Documentaries To Reign At Sundance

General view of signage for the 2006 Sundance Film Festival on Main Street January 18, 2006 in Park City, Utah. (Photo by Scott Halleran/Getty Images) GETTY IMAGES

Actors are directing. Singers are acting. Drama directors are making concert films. Former presidential rivals Al Gore and Ralph Nader are hitting the big screen.

And Hollywood's much-maligned system of rating movies stars in its own film.

The Sundance Film Festival, the country's foremost showcase for independent cinema, gets under way Thursday with an intriguing mix of role reversals among its cast.

Gore and Nader lead what's shaping up as a powerhouse year for documentaries, always a strong suit at Sundance. Director Davis Guggenheim's "An Inconvenient Truth" chronicles former Vice President Gore's dogged campaign to convince a reluctant society of fossil-fuel profiteers and consumers about the dangers of global warming.

Nader, viewed by critics as the spoiler whose campaign kept Gore out of the White House in the 2000 election, is the subject of Henriette Mantel and Stephen Skrovan's "An Unreasonable Man," a portrait of the crusader for consumer rights and safety.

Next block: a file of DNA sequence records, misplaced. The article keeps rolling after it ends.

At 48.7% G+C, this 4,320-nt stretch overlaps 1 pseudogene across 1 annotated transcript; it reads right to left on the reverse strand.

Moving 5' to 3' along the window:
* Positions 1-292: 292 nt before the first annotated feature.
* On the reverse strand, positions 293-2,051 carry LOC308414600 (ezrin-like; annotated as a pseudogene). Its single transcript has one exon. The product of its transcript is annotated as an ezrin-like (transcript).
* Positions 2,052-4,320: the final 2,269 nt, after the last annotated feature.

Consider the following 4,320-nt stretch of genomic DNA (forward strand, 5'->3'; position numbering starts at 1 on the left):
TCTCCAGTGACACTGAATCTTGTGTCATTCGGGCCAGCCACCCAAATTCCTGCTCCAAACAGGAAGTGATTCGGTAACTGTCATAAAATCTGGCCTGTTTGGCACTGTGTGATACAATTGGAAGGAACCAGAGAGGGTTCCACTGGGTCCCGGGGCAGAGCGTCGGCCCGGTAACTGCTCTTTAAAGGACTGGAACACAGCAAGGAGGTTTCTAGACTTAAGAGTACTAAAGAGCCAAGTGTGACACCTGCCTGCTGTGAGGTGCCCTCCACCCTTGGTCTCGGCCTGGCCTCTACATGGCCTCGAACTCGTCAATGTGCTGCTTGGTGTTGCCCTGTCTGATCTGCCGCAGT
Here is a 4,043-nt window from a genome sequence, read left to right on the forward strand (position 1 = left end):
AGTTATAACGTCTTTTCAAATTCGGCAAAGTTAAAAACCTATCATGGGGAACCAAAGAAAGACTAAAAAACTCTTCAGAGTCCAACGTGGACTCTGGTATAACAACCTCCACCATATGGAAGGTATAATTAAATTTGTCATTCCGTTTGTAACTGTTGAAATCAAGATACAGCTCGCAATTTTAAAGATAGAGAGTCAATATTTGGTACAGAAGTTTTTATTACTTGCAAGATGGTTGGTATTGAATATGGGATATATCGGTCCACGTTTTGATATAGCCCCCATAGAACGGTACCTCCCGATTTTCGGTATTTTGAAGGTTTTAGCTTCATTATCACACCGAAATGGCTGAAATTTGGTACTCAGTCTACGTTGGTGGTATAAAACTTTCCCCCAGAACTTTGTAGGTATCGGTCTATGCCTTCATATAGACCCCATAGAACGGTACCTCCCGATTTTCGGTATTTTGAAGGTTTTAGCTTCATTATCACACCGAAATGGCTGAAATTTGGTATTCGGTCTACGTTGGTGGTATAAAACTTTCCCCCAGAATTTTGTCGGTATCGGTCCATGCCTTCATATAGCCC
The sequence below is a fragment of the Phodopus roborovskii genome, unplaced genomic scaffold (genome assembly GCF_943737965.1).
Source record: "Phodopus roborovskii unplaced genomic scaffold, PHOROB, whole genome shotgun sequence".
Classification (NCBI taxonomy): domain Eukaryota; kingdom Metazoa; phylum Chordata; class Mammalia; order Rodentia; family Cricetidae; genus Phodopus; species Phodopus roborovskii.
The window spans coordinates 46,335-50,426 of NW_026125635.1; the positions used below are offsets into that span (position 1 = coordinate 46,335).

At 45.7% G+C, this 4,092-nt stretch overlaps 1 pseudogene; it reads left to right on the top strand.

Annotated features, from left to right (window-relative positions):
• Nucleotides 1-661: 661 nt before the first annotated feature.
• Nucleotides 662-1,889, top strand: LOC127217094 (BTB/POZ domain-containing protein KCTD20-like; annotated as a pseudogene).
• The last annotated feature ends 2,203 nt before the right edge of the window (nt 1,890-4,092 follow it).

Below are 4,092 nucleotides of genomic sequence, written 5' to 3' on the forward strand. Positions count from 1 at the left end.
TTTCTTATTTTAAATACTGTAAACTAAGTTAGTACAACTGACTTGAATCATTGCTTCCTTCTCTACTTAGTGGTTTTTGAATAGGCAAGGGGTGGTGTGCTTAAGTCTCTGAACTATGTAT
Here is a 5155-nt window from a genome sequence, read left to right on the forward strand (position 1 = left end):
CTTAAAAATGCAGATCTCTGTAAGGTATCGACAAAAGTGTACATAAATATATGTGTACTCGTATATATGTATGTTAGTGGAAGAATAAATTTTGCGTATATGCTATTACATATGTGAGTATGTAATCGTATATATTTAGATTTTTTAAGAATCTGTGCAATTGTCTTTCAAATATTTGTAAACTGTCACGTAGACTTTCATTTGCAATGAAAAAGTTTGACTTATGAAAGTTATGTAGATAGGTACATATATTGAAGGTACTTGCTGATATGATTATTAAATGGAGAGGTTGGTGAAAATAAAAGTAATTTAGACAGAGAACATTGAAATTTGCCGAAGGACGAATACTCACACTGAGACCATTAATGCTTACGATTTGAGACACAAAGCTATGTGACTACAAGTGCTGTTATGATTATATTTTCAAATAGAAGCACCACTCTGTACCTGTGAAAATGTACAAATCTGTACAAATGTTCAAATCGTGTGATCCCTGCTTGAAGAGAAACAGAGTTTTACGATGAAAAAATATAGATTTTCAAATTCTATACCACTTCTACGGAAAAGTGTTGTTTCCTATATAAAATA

Sundance opens with writer-director Nicole Holofcener's "Friends With Money," starring Jennifer Aniston as a woman in limbo about her future after quitting her job and taking up temporary work as a housecleaner. The film centers on her relationship with three affluent friends (Frances McDormand, Catherine Keener and Joan Cusack).

It's a return engagement for Holofcener, who premiered her feature-film debut "Walking and Talking" at Sundance in 1996 after developing the story in the Sundance Institute's writing and directing labs.

Back then, Holofcener was an unknown who made a splash at Sundance. How does she feel about kicking off the festival with a star-driven flick?

"Thrilled and petrified. Equal measures of both," Holofcener said. "Thrilled because I have a history with Sundance, which made this feel special and like a real honor. Petrified, I guess, because I think it's never good to go into a film with really high expectations. That can't be in my favor. That's not to say it won't meet them, but what if it doesn't? I hope people will have goodwill toward it."

Holofcener shouldn't worry. Sundance audiences, especially on opening night, are a receptive bunch, fired up by the prospect of 11 straight days of indie film.

This year's festival presents 120 feature-length films and dozens of shorts.

Actress Joey Lauren Adams ("Chasing Amy") directs Ashley Judd in "Come Early Morning," a drama about a Southern woman struggling to turn around her self-demeaning life. Comic Bob Goldthwait directs "Stay," a romantic comedy about a relationship strained to the breaking point by a pact of absolute honesty.
  • Sean Alfano

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